by Eugene D. Schmiel
The unprecedented visit last year by Secretary of State Madeleine Albright to North Korea was the culmination of a long and difficult diplomatic process, one which began after the U.S. and North Korea met on a political level for the first time in 1992. Having been the deputy director for Korean Affairs in the Department of State back then, I followed the press reports about the Secretary’s visit with great interest
One item in particular, which probably very few others noted, caught my eye. It came when the secretary presented a unique gift to North Korea’s “Dear Leader” Kim Jong-Il: an official NBA basketball autographed by the greatest player of our time, Michael Jordan of the Chicago Bulls. The incongruity of these three particular personalities coming together to advance diplomacy brought a smile to my face as I thought back to my small role in setting that process, as well as the overall negotiations, in motion.
The following is an updated vignette about my role, which first appeared in a longer form in a book my wife Kathryn and I wrote two years ago. As you read on, you’ll understand why I smiled.
The pervasiveness of American culture, popular and otherwise, is a matter of pride for some, and of sorrow for others—primarily in places like France which have their own views about being a dominant culture. However, the strength of American culture was never so clear to me as when, as the deputy director for Korean affairs, I had my first chance to meet a diplomat from that hermetically-sealed nation, North Korea.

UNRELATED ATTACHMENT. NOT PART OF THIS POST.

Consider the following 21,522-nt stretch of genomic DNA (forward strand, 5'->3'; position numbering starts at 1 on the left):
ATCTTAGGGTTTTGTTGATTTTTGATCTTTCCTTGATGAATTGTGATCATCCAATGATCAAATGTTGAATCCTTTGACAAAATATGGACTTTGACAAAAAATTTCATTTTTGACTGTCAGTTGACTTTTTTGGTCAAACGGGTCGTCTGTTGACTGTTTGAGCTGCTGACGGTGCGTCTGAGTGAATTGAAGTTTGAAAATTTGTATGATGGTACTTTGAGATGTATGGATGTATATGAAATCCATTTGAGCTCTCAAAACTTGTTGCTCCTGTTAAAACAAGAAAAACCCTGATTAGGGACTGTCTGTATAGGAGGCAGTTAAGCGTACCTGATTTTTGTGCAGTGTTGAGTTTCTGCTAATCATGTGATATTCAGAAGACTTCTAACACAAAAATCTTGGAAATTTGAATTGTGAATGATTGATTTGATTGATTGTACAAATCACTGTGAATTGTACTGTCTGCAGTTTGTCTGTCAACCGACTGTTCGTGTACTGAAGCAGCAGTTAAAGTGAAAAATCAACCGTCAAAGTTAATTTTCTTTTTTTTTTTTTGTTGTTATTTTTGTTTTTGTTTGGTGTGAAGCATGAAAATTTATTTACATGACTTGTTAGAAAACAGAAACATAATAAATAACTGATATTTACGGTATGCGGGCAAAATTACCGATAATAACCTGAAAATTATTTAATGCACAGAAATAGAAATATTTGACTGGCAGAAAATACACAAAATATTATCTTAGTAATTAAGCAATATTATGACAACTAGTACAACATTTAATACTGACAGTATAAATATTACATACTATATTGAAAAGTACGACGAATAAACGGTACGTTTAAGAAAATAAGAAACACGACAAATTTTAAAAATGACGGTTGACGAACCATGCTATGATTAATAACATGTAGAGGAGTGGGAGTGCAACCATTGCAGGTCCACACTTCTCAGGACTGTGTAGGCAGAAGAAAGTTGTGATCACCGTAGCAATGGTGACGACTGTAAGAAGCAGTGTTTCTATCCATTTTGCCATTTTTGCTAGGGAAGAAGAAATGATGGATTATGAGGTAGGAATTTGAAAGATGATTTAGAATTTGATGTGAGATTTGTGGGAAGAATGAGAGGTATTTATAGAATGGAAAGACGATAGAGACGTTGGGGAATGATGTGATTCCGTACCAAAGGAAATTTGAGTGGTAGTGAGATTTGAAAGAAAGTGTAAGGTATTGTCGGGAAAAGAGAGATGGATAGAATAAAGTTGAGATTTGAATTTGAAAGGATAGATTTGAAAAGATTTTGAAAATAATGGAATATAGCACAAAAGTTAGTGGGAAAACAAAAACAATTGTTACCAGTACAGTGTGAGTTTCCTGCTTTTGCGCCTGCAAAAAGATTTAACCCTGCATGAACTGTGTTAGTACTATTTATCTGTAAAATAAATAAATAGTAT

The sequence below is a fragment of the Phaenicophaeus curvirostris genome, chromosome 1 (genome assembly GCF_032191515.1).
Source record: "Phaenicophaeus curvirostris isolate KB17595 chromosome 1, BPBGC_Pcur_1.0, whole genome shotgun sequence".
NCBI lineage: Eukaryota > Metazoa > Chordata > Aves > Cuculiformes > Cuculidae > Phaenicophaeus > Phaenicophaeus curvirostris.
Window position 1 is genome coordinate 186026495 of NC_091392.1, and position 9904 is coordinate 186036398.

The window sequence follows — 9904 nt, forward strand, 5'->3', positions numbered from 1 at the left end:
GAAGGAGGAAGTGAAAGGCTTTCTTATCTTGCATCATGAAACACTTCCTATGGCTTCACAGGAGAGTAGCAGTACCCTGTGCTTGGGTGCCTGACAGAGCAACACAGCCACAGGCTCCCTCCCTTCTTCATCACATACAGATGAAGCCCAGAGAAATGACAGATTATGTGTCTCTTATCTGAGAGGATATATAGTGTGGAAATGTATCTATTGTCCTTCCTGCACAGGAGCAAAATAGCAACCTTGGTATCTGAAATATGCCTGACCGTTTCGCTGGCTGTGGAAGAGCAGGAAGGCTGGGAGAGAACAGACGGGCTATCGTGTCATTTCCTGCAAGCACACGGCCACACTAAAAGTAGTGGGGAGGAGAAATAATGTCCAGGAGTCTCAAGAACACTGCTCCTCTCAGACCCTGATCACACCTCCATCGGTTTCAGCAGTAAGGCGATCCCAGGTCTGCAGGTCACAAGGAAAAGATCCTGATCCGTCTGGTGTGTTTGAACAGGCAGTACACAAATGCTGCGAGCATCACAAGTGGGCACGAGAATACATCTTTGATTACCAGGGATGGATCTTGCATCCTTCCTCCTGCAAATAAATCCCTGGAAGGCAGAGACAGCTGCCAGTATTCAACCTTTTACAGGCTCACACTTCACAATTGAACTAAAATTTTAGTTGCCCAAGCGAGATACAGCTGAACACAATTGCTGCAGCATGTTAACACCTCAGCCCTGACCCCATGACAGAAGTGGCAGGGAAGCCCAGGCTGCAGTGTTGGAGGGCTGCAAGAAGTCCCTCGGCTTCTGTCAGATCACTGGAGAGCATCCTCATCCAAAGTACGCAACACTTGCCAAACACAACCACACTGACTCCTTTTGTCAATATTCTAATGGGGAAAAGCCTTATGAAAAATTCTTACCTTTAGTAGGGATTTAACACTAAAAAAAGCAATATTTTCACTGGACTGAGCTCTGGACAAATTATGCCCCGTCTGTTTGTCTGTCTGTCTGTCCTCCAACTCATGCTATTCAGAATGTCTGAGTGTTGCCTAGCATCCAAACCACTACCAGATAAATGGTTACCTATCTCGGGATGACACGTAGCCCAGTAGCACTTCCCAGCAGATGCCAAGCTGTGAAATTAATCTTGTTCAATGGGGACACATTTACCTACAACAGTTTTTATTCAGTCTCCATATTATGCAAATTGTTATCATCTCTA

The occasion was an academic conference on the future of the Korean peninsula, a gathering which the United States in those years had allowed North Koreans not affiliated with their government to attend. We had no diplomatic relations, were (and still are) technically at war, and were forbidden to have formal diplomatic contacts. The North Koreans went along wi th this very practical charade by sending foreign and defense ministry officers who were working temporarily at the North Korean “Institute for Peace Studies.”
Plus it was in their interest, given the well-known reputation of the “Hermit Kingdom” for walling itself off from the world, to have at least some of their leadership gain the experience of interchanges with American officialdom. Also, we had heard that the elite regularly stole satellite signals from the mass media, e.g., CNN and ESPN, without paying “capitalist prices” for them. Thus, we conjectured, those few North Koreans who were sent to the United States knew at least a few things about American culture.